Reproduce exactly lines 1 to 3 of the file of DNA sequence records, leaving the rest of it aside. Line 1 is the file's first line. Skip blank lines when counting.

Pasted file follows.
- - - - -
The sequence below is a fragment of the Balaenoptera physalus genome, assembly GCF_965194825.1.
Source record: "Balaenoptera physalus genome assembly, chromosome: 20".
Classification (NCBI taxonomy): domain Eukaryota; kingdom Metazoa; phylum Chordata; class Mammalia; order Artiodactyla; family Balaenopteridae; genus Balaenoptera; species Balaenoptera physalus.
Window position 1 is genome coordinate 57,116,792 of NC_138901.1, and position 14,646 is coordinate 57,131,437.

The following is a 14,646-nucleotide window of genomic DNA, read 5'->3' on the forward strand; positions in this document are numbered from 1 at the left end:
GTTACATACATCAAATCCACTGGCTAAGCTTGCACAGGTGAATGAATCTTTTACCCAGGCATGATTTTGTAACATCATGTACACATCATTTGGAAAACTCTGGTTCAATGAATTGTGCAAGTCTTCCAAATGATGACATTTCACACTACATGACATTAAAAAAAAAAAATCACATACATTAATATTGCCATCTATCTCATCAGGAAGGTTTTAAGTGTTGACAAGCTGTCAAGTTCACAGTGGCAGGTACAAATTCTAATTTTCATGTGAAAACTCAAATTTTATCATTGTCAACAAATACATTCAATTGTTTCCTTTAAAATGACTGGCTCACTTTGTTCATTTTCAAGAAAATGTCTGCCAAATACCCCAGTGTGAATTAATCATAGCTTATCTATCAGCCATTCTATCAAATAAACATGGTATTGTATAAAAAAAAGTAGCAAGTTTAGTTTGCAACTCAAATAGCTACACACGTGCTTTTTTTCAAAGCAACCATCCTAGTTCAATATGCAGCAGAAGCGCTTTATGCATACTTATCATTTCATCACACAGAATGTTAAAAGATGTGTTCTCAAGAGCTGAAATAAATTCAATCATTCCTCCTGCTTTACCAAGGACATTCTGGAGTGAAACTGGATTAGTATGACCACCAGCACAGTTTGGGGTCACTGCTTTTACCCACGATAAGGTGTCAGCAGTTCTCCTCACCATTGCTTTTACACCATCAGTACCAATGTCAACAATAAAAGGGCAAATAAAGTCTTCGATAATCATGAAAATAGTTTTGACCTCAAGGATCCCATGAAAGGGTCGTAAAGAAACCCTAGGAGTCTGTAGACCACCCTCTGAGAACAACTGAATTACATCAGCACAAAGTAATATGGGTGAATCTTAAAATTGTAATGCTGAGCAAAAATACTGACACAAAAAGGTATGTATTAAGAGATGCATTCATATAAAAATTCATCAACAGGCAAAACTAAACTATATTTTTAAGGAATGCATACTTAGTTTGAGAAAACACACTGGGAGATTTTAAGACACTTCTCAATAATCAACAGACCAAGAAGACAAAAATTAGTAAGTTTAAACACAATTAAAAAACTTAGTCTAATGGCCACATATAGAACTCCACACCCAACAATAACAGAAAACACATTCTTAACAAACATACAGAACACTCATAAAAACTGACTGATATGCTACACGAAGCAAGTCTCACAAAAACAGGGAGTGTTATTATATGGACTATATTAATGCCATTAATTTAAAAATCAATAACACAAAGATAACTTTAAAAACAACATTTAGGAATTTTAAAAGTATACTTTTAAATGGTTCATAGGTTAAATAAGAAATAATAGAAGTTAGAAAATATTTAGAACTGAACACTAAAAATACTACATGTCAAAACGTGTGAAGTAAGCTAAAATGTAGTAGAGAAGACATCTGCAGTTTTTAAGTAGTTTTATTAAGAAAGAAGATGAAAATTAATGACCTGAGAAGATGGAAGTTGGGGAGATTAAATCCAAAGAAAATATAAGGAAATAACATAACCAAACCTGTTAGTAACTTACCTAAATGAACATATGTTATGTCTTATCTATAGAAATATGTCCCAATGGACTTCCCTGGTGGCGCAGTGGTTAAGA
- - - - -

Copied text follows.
The sequence below is a fragment of the Balaenoptera physalus genome, assembly GCF_965194825.1.
Source record: "Balaenoptera physalus genome assembly, chromosome: 20".
Classification (NCBI taxonomy): domain Eukaryota; kingdom Metazoa; phylum Chordata; class Mammalia; order Artiodactyla; family Balaenopteridae; genus Balaenoptera; species Balaenoptera physalus.